Two gambling goliaths came into Florida intending to upend the state’s multibillion-dollar gaming industry. Only one obstacle stood in their way: the Seminole Tribe of Florida. And over the course of eight months, the Tribe proved to be a force that no amount of money could conquer.
This is the story of the two most expensive ballot initiative campaigns in U.S. history and how the Seminole Tribe, along with its cadre of political advisers, navigated unprecedented terrain to stop them in their tracks.
‘A big deal’
Aug. 6, 2021, was a “big deal for the state of Florida,” Gov. Ron DeSantis said when the federal government officially signed off on the state’s new Gaming Compact with the Seminole Tribe. Just a few months before, Seminole Tribal Chairman Marcellus Osceola Jr., Seminole Gaming CEO Jim Allen, Seminole Tribe General Counsel Jim Shore and Will McKinley of Poole McKinley masterfully helped secure broad bipartisan support from the Legislature on a historic Gaming Compact — a deal that would allow the Tribe to operate sports betting in return for guaranteed payments to the state, starting with $2.5 billion over the first five years.
It was around this time when two other gaming giants, Draft Kings and Las Vegas Sands, saw an opening for expansion and sponsored gambling initiatives to appear on Florida’s 2022 election ballot. They immediately seeded their campaign coffers with $20 million and $17 million, respectively. The first order of business would be to collect the necessary signatures to appear on the ballot and the decks for success appeared stacked in their favor even with the COVID-19 pandemic wreaking havoc across the state.
The Seminole Tribe, which migrated to Florida in the 1700s, was not going to back down from defending their home turf.
Political operation spearheaded by small group of Tribe loyalists
Rick Asnani, the founder and president of Cornerstone Solutions in West Palm Beach, has a long history with the Seminole Tribe dating back to the first Compact in 2009. Known for his data-driven precision, Asnani was asked by Allen and the Tribe to lead and chair its Standing Up for Florida PAC to protect its gaming empire from out-of-state entities.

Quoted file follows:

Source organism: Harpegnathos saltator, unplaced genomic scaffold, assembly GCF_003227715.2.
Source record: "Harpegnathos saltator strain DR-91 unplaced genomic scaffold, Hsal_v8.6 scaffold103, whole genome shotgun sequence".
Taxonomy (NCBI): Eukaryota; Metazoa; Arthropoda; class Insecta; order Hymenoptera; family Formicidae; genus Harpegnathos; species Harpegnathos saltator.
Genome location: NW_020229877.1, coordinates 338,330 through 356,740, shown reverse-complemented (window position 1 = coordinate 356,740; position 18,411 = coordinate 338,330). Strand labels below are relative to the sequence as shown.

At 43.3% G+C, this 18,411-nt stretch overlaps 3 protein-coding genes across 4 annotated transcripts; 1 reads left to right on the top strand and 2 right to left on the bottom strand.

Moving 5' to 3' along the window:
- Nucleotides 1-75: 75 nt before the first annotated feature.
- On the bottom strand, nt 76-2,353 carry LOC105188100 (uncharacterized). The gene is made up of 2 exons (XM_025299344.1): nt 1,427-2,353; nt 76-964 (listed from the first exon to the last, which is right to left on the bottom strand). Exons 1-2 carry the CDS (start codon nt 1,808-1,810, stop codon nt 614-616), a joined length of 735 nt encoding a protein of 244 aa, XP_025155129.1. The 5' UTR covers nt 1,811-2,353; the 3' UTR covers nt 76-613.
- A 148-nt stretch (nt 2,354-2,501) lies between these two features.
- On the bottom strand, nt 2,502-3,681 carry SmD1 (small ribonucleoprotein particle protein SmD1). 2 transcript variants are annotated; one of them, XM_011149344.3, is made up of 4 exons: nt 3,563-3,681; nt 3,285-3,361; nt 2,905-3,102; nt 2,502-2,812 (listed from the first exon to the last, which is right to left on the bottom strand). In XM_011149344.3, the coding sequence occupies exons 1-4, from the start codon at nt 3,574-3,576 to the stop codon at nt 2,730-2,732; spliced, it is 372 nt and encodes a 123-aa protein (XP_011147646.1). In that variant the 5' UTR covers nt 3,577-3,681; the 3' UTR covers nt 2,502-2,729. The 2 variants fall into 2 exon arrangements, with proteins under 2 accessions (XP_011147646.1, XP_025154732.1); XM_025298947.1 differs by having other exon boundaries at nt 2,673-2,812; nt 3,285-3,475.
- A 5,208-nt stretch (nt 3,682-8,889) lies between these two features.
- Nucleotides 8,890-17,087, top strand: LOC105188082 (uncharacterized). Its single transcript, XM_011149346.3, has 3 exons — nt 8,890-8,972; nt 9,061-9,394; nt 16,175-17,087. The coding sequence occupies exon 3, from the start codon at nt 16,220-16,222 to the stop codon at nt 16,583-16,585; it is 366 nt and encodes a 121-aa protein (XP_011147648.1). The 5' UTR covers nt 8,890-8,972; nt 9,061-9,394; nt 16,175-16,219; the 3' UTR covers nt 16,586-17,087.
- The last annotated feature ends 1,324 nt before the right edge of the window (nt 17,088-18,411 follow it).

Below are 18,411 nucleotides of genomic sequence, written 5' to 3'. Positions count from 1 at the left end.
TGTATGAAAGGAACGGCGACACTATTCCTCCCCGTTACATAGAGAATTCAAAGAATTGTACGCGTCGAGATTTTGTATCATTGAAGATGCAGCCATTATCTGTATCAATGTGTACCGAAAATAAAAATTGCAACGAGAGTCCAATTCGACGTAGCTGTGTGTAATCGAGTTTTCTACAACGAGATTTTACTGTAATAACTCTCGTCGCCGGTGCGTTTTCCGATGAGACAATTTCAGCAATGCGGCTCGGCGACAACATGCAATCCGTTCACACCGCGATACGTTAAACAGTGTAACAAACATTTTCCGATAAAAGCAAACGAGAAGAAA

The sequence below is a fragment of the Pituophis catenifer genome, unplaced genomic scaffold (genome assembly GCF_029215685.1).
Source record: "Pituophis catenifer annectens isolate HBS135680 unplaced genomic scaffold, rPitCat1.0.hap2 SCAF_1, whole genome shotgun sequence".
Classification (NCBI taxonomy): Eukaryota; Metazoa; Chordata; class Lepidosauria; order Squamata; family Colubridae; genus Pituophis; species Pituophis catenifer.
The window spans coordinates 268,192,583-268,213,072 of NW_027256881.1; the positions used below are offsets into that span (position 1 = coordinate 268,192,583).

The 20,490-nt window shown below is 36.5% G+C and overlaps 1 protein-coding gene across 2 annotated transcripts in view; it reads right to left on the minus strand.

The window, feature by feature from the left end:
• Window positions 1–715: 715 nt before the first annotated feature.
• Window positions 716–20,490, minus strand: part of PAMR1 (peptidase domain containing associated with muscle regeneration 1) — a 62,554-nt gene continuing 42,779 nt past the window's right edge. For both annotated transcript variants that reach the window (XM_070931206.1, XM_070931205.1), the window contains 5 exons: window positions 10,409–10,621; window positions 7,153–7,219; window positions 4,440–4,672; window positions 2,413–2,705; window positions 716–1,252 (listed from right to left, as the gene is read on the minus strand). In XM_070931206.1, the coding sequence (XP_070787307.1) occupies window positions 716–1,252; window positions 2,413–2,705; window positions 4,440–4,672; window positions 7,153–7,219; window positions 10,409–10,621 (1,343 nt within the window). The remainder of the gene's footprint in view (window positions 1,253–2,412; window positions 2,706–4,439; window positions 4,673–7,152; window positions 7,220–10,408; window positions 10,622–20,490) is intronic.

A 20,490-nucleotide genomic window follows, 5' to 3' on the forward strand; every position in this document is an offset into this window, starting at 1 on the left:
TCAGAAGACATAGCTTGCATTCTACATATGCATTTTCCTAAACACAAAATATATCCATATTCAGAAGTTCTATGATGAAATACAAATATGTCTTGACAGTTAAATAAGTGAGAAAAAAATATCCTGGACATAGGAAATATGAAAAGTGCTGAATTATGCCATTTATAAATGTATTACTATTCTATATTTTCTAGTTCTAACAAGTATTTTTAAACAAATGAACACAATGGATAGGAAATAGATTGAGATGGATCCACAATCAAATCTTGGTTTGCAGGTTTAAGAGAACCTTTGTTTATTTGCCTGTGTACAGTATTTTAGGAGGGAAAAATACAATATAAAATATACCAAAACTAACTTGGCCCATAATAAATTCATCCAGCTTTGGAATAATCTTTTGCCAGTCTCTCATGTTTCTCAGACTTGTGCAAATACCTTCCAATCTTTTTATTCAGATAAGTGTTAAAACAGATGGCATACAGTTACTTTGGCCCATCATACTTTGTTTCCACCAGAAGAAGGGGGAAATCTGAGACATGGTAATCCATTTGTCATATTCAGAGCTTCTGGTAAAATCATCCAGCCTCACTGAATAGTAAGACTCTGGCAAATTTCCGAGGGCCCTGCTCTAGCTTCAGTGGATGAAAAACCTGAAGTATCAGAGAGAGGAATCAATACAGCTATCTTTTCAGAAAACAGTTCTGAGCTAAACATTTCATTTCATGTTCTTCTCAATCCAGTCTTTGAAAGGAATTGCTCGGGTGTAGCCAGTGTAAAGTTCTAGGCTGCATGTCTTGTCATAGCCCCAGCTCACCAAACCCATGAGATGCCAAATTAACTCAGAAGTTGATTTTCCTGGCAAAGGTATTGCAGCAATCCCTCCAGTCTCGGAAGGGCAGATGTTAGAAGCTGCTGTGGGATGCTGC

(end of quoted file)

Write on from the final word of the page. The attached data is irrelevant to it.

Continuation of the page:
Asnani would enlist some familiar allies to assist with the operation. Adam Goodman, an award-winning media strategist and fellow alum of the 2009 Gaming Compact joined forces, as did McKinley, Gary Bitner, the Tribe’s long-time spokesman, and Alia Faraj-Johnson. Asnani also recruited a fresh face to the Tribe’s orbit in Sarasota-based political operative Max Goodman (half-brother to Adam), who Republican Party of Florida Chairman Joe Gruters recently said is a “master at creating chaos for opponents and throwing them off their game.”
This team would form the Tribe’s political nucleus.
Shocking court decision and first-of-its-kind ground and television assault define holiday season
It was a decision that sent shockwaves throughout Florida and the gaming world. In the dead of night, three days before Thanksgiving, a federal district court judge in Washington invalidated the Compact, ruling that it violated federal Indian gaming law.
Maybe it should not have come as a complete surprise given a couple of weeks before the judge in the case, Dabney Friedrich, publicly castigated the federal government’s bungling attorney saying, “I find it extremely hard to believe that the government doesn’t even know what its position is.”
With the new Compact and sports betting put on hold, this was a break the political committees representing outside interests were looking for to convince Floridians of the need for gambling expansion in the Sunshine State.
And then the ads hit. Over and over and over again. From Miami all the way to the Panhandle, TV ads flooded the airwaves with a simple, memorable, and ultimately effective message: “Don’t sign the petitions.”
Whether watching “Dancing with the Stars” or “Monday Night Football”, Floridians were bombarded with television spots featuring fellow Floridians of all different ages, genders, and ethnicities delivering those four simple words straight to the camera. The air assault in combination with an equally impressive ground campaign would stunt both ballot initiatives from gaining momentum off the federal court’s ruling.
The costliest signature-gathering campaign U.S. history
By themselves, the two ballot initiatives spent more to try to qualify for the ballot than any signature-gathering effort in U.S. history. While falling 77,000 signatures short of meeting the mark, the Las Vegas Sands effort has yet to officially concede even though a Leon County court judge on Tuesday rejected its last-second attempt for a temporary injunction.
By essentially stifling both efforts before they could get off the ground, the Tribe saved itself anywhere from $150 million to $250 million fighting the proposals on the ballot this fall.
But an even more powerful message was delivered that will have a long-lasting effect for years to come: If you want to do business in Florida, you better check with the Seminole Tribe first.
If not, be prepared to press your luck.